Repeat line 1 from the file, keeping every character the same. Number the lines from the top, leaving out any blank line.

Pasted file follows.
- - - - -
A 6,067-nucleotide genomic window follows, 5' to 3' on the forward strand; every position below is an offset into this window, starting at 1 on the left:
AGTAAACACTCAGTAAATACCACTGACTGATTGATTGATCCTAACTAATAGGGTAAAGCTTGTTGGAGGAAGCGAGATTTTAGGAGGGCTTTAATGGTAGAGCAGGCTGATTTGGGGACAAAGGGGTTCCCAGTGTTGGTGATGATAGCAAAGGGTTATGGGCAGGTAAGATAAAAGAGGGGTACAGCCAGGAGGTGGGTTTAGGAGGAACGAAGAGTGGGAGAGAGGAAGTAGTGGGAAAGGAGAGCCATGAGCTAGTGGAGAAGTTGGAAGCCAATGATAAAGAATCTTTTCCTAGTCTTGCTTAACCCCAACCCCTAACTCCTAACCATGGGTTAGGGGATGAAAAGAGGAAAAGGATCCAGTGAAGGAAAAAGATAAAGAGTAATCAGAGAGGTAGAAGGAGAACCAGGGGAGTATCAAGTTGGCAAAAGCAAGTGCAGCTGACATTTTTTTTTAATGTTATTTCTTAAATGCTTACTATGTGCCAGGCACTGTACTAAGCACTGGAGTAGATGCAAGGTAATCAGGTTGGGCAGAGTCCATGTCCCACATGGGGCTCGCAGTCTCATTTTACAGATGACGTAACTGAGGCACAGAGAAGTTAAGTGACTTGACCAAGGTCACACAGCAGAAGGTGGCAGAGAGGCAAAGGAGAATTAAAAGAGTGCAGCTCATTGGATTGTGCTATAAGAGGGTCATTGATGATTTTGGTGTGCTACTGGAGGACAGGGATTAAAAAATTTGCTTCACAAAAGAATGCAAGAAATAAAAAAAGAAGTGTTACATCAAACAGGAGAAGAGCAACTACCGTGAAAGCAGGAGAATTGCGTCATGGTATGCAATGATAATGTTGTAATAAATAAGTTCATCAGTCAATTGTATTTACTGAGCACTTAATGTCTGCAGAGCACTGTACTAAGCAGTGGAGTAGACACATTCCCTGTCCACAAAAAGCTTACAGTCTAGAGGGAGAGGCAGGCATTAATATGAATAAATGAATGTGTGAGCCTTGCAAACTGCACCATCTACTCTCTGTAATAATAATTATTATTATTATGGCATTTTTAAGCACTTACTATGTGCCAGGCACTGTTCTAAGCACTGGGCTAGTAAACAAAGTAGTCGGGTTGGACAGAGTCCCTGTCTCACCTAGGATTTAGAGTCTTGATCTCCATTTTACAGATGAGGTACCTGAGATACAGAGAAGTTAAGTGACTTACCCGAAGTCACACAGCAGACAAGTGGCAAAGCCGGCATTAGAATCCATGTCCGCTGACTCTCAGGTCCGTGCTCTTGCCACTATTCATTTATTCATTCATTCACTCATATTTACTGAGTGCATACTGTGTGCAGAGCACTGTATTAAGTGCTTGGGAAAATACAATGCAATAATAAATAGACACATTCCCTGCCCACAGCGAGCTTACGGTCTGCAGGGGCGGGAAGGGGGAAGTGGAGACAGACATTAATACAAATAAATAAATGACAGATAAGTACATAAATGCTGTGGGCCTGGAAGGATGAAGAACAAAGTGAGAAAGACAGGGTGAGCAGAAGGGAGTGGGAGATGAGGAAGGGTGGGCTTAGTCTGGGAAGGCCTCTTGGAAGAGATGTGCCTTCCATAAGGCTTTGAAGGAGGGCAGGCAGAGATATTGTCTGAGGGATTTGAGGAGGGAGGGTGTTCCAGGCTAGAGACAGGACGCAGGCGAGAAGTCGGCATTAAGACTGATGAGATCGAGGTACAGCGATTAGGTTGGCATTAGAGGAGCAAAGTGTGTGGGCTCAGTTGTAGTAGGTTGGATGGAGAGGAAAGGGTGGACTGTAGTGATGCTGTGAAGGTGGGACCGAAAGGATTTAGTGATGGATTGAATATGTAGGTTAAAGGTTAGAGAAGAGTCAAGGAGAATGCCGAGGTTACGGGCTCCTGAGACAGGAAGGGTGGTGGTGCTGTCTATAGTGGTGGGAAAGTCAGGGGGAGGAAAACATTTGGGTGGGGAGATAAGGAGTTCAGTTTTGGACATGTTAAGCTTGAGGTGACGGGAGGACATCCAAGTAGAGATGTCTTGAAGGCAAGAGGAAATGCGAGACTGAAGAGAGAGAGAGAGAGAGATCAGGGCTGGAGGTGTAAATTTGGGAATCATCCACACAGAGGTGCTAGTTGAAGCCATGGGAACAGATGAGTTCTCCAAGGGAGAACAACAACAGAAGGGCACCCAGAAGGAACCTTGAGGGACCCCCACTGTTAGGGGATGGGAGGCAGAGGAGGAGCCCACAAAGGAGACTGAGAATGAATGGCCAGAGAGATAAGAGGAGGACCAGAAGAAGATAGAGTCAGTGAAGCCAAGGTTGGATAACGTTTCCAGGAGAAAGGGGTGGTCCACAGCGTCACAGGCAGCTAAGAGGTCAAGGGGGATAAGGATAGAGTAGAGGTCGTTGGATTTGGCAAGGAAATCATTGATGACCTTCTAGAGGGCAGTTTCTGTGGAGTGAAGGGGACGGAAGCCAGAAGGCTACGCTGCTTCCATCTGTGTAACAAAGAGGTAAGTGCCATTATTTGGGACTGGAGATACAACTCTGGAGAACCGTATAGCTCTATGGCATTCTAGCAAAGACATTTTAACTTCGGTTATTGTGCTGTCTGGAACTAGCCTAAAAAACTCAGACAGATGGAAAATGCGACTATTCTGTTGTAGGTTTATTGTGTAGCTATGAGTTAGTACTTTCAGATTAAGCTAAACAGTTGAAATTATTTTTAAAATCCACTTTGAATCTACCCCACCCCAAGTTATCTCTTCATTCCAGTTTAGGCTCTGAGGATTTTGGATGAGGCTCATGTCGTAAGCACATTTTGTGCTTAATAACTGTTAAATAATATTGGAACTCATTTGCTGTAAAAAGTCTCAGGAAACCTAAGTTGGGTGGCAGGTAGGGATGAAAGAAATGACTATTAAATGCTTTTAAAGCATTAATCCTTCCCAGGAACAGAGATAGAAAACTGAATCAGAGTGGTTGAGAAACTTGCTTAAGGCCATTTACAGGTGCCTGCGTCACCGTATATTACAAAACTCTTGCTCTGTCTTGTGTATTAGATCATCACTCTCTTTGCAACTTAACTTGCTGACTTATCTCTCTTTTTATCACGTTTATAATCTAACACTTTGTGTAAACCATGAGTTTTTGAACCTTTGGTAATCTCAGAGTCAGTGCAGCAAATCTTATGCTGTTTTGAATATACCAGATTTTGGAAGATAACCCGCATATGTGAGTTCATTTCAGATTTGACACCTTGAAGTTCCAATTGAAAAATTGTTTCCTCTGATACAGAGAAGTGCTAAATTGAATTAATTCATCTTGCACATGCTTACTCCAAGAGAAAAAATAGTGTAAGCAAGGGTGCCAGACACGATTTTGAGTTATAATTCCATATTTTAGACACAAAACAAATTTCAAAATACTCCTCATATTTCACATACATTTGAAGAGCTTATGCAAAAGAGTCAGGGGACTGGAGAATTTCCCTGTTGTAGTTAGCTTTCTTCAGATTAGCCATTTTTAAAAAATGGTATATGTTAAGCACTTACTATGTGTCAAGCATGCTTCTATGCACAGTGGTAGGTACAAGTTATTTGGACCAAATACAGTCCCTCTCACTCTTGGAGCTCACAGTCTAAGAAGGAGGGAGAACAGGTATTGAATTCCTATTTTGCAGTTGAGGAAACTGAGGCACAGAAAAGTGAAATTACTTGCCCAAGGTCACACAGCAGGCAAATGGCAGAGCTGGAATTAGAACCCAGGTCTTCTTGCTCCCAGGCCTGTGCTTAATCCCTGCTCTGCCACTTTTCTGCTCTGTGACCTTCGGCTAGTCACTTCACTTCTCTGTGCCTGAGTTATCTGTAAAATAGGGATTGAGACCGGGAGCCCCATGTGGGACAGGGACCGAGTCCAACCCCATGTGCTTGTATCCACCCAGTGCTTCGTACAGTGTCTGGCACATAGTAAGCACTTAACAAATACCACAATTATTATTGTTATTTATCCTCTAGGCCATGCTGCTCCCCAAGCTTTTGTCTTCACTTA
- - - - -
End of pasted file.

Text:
A 6,067-nucleotide genomic window follows, 5' to 3' on the forward strand; every position below is an offset into this window, starting at 1 on the left: